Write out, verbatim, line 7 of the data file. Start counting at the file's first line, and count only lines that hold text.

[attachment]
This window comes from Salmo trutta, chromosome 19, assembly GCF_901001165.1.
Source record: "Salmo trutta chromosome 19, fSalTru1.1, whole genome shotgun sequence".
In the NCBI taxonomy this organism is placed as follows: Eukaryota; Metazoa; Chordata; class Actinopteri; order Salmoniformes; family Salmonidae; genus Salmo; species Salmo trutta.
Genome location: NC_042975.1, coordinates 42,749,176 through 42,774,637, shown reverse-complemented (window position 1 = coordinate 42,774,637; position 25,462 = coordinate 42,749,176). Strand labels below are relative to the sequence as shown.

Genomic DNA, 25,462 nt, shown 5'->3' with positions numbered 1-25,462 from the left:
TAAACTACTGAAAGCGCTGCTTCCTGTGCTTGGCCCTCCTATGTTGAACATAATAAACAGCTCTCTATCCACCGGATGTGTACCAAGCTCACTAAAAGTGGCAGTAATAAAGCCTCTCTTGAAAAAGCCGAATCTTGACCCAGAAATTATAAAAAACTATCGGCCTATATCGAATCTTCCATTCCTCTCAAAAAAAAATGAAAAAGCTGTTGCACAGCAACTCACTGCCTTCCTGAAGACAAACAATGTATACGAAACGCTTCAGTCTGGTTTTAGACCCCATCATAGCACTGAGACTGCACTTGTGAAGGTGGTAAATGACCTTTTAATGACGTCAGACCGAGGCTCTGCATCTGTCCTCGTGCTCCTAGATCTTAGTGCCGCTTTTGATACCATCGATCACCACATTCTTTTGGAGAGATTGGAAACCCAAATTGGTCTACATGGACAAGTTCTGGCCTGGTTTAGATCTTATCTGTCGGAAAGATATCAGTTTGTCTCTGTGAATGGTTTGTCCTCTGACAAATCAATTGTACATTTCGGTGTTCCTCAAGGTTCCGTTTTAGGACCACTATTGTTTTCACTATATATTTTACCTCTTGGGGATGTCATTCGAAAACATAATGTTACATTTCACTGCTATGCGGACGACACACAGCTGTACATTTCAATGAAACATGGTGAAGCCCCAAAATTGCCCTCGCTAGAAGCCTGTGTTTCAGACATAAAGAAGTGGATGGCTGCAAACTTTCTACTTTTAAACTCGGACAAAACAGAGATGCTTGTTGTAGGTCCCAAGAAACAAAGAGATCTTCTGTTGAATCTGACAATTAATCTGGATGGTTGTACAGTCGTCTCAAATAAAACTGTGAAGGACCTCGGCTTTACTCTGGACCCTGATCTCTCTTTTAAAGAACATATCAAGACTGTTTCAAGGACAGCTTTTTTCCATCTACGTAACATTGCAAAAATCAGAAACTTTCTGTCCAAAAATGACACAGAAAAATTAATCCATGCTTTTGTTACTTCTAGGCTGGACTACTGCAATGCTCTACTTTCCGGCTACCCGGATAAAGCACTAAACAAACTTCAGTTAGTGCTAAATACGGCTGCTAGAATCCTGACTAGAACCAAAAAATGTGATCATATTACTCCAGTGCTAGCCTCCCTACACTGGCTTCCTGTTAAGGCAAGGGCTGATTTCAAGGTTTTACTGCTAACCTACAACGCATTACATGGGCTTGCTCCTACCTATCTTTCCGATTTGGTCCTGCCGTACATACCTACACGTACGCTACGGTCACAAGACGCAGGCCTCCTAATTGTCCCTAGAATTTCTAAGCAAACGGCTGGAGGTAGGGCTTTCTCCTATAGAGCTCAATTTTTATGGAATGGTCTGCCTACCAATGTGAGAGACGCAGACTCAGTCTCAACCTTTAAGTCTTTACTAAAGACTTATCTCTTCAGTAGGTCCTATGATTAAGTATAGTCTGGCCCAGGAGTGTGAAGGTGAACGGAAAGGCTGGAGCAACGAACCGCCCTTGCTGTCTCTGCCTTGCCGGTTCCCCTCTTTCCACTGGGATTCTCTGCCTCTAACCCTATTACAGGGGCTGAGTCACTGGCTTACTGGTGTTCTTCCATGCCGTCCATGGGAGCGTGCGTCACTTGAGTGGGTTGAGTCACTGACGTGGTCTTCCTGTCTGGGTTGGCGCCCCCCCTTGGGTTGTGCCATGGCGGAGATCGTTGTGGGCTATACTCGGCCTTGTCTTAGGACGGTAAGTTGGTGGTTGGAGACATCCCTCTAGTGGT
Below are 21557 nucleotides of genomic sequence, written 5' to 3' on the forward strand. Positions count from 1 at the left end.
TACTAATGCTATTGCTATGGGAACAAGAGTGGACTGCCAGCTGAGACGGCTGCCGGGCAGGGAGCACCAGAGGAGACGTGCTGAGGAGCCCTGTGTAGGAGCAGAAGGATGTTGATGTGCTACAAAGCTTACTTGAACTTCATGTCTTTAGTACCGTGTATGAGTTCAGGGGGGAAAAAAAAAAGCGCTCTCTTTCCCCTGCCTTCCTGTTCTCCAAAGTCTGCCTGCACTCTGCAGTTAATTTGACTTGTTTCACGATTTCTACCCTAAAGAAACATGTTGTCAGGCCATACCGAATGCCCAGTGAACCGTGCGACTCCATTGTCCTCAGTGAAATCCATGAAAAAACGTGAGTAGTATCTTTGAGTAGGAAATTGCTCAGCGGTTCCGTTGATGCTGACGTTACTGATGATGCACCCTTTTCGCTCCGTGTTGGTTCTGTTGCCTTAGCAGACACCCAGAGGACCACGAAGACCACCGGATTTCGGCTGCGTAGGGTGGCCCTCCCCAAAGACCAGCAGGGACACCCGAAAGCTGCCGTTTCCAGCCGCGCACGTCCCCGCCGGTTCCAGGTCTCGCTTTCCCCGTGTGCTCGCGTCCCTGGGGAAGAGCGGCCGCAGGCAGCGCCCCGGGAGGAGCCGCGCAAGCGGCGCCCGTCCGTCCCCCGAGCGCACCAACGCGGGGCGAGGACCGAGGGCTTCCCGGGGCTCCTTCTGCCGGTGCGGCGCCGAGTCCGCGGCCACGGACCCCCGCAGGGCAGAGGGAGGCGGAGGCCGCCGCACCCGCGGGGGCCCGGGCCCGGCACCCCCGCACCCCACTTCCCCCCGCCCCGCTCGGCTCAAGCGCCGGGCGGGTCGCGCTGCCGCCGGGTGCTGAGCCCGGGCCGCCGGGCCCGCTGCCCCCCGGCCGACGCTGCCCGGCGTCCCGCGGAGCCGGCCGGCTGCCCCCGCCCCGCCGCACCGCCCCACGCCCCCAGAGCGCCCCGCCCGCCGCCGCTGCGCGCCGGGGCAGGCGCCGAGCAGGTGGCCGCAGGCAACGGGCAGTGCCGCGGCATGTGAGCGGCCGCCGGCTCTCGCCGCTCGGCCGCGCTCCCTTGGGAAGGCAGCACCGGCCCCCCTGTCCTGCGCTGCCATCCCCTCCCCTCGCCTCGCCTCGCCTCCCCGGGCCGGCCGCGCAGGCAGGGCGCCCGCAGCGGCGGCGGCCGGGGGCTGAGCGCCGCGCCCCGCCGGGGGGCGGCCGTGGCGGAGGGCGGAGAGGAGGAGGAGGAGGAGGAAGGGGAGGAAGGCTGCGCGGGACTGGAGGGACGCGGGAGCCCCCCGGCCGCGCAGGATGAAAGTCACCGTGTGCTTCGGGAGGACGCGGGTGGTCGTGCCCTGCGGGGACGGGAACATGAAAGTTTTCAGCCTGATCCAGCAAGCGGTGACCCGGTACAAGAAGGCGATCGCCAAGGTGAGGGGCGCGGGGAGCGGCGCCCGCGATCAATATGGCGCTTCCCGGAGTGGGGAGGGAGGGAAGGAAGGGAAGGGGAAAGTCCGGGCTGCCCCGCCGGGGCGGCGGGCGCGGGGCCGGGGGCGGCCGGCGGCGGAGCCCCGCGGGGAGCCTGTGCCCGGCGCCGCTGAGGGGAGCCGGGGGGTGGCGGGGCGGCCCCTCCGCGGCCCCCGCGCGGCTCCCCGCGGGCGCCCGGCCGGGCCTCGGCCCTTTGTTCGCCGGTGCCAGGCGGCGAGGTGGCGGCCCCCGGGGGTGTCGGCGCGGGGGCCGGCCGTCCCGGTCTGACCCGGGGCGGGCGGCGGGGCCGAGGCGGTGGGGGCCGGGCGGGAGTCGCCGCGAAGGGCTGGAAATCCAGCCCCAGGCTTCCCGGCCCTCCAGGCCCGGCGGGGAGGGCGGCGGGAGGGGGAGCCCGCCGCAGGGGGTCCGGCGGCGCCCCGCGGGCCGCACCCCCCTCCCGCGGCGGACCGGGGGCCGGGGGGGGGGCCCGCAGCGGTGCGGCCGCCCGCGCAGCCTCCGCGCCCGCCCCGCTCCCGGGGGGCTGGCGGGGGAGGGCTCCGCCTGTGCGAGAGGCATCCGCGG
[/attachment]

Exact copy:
Below are 21557 nucleotides of genomic sequence, written 5' to 3' on the forward strand. Positions count from 1 at the left end.